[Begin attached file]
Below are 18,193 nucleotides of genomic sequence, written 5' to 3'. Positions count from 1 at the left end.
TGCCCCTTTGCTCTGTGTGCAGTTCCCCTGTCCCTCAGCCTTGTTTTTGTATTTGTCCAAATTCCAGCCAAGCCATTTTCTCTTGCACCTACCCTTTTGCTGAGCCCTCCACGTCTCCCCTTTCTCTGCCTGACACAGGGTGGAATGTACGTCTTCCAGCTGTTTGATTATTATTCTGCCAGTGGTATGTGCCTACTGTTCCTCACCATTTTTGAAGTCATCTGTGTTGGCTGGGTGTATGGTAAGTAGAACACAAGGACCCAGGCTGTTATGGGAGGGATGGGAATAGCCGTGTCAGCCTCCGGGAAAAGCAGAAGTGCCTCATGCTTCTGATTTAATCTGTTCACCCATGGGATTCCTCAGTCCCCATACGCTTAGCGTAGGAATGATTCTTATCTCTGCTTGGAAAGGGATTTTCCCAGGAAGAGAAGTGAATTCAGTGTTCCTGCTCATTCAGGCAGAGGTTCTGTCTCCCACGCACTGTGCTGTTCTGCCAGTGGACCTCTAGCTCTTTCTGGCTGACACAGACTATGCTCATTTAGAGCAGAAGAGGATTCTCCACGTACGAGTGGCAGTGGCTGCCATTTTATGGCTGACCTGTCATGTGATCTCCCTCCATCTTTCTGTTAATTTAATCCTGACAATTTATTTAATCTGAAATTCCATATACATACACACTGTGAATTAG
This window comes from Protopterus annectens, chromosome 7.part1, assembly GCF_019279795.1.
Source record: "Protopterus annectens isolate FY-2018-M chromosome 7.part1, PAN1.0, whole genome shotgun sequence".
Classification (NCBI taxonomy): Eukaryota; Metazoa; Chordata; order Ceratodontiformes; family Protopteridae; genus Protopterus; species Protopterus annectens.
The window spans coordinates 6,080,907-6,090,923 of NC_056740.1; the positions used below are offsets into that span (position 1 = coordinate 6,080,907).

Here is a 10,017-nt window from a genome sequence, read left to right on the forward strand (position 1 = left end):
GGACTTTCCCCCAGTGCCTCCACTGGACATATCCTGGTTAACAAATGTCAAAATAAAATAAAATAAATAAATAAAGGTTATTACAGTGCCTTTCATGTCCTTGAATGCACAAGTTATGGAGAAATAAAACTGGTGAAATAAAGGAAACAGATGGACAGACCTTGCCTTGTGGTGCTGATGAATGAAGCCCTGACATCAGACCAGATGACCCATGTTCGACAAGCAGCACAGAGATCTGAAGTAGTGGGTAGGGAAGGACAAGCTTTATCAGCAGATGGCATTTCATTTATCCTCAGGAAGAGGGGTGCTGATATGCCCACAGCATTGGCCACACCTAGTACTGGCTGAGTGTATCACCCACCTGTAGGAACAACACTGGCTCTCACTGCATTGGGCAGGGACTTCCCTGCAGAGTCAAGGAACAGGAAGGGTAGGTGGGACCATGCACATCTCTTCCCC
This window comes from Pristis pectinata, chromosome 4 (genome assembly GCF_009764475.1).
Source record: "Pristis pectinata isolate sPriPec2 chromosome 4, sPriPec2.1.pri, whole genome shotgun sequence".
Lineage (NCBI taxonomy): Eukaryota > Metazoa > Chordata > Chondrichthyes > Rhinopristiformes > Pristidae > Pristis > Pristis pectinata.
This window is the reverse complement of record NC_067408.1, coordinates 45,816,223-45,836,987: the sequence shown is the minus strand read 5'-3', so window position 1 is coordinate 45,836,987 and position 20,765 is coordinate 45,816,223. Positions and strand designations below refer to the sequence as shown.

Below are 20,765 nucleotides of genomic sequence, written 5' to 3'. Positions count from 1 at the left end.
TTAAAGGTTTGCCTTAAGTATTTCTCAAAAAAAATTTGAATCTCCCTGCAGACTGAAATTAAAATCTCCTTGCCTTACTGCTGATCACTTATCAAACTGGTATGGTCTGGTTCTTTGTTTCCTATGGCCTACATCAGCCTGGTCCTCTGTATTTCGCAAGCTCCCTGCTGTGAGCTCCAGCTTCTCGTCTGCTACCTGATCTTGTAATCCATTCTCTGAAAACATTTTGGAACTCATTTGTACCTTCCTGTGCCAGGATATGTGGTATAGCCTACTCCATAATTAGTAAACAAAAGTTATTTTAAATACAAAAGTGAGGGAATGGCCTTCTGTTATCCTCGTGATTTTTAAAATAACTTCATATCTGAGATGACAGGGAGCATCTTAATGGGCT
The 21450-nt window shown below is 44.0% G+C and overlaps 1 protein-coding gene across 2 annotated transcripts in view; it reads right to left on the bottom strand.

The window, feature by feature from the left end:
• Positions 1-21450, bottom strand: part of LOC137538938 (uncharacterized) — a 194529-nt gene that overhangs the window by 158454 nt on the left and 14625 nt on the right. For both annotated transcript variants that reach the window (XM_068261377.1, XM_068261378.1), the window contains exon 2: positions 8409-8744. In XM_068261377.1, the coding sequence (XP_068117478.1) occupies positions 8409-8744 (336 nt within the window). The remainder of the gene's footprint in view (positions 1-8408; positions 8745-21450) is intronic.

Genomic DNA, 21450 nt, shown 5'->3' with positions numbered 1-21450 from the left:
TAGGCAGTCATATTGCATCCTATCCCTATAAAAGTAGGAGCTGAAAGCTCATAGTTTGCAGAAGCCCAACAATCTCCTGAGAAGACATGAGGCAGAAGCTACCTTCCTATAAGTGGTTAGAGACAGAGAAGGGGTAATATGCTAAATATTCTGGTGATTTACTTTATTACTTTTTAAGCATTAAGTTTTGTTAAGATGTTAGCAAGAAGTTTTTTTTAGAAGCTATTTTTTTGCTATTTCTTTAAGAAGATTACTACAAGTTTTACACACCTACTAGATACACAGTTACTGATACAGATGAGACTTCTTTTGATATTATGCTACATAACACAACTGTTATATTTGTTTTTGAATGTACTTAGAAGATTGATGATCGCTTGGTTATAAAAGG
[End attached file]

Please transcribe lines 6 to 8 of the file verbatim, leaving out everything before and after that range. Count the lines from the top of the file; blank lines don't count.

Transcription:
The window spans coordinates 6,080,907-6,090,923 of NC_056740.1; the positions used below are offsets into that span (position 1 = coordinate 6,080,907).

Here is a 10,017-nt window from a genome sequence, read left to right on the forward strand (position 1 = left end):
GGACTTTCCCCCAGTGCCTCCACTGGACATATCCTGGTTAACAAATGTCAAAATAAAATAAAATAAATAAATAAAGGTTATTACAGTGCCTTTCATGTCCTTGAATGCACAAGTTATGGAGAAATAAAACTGGTGAAATAAAGGAAACAGATGGACAGACCTTGCCTTGTGGTGCTGATGAATGAAGCCCTGACATCAGACCAGATGACCCATGTTCGACAAGCAGCACAGAGATCTGAAGTAGTGGGTAGGGAAGGACAAGCTTTATCAGCAGATGGCATTTCATTTATCCTCAGGAAGAGGGGTGCTGATATGCCCACAGCATTGGCCACACCTAGTACTGGCTGAGTGTATCACCCACCTGTAGGAACAACACTGGCTCTCACTGCATTGGGCAGGGACTTCCCTGCAGAGTCAAGGAACAGGAAGGGTAGGTGGGACCATGCACATCTCTTCCCC